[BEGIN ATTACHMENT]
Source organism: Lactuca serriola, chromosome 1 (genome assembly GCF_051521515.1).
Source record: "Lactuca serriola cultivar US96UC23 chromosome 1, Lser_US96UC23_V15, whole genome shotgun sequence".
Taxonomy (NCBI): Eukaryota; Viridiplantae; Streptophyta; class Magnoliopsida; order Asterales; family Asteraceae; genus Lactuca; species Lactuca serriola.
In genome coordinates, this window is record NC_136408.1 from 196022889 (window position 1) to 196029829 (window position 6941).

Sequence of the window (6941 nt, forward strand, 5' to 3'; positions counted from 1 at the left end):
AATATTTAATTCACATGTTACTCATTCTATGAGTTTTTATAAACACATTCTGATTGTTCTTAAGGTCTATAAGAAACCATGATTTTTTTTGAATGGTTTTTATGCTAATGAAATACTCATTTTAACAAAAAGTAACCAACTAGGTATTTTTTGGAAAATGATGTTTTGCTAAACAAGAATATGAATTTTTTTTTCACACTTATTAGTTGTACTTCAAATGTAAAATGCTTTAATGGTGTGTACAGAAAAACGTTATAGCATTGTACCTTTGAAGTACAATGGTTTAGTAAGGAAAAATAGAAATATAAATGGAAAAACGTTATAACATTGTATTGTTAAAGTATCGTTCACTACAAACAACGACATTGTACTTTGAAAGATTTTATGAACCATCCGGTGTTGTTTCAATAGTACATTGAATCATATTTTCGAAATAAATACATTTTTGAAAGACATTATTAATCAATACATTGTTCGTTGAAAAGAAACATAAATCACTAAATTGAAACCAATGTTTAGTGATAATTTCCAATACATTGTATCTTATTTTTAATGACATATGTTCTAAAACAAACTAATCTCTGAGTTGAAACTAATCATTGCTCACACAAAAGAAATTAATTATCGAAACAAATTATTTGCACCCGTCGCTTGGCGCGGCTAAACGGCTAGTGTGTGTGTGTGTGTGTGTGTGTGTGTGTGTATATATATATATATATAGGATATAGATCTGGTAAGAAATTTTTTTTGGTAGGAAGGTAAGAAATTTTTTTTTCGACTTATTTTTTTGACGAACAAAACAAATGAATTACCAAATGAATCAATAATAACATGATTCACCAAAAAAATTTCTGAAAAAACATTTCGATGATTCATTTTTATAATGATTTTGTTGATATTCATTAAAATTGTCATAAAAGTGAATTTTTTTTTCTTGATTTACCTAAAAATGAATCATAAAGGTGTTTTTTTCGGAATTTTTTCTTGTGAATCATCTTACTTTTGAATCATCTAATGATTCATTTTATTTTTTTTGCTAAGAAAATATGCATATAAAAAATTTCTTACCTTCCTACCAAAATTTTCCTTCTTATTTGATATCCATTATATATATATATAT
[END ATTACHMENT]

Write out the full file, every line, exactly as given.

Source organism: Lactuca serriola, chromosome 1 (genome assembly GCF_051521515.1).
Source record: "Lactuca serriola cultivar US96UC23 chromosome 1, Lser_US96UC23_V15, whole genome shotgun sequence".
Taxonomy (NCBI): Eukaryota; Viridiplantae; Streptophyta; class Magnoliopsida; order Asterales; family Asteraceae; genus Lactuca; species Lactuca serriola.
In genome coordinates, this window is record NC_136408.1 from 196022889 (window position 1) to 196029829 (window position 6941).

Sequence of the window (6941 nt, forward strand, 5' to 3'; positions counted from 1 at the left end):
AATATTTAATTCACATGTTACTCATTCTATGAGTTTTTATAAACACATTCTGATTGTTCTTAAGGTCTATAAGAAACCATGATTTTTTTTGAATGGTTTTTATGCTAATGAAATACTCATTTTAACAAAAAGTAACCAACTAGGTATTTTTTGGAAAATGATGTTTTGCTAAACAAGAATATGAATTTTTTTTTCACACTTATTAGTTGTACTTCAAATGTAAAATGCTTTAATGGTGTGTACAGAAAAACGTTATAGCATTGTACCTTTGAAGTACAATGGTTTAGTAAGGAAAAATAGAAATATAAATGGAAAAACGTTATAACATTGTATTGTTAAAGTATCGTTCACTACAAACAACGACATTGTACTTTGAAAGATTTTATGAACCATCCGGTGTTGTTTCAATAGTACATTGAATCATATTTTCGAAATAAATACATTTTTGAAAGACATTATTAATCAATACATTGTTCGTTGAAAAGAAACATAAATCACTAAATTGAAACCAATGTTTAGTGATAATTTCCAATACATTGTATCTTATTTTTAATGACATATGTTCTAAAACAAACTAATCTCTGAGTTGAAACTAATCATTGCTCACACAAAAGAAATTAATTATCGAAACAAATTATTTGCACCCGTCGCTTGGCGCGGCTAAACGGCTAGTGTGTGTGTGTGTGTGTGTGTGTGTGTGTGTATATATATATATATATAGGATATAGATCTGGTAAGAAATTTTTTTTGGTAGGAAGGTAAGAAATTTTTTTTTCGACTTATTTTTTTGACGAACAAAACAAATGAATTACCAAATGAATCAATAATAACATGATTCACCAAAAAAATTTCTGAAAAAACATTTCGATGATTCATTTTTATAATGATTTTGTTGATATTCATTAAAATTGTCATAAAAGTGAATTTTTTTTTCTTGATTTACCTAAAAATGAATCATAAAGGTGTTTTTTTCGGAATTTTTTCTTGTGAATCATCTTACTTTTGAATCATCTAATGATTCATTTTATTTTTTTTGCTAAGAAAATATGCATATAAAAAATTTCTTACCTTCCTACCAAAATTTTCCTTCTTATTTGATATCCATTATATATATATATAT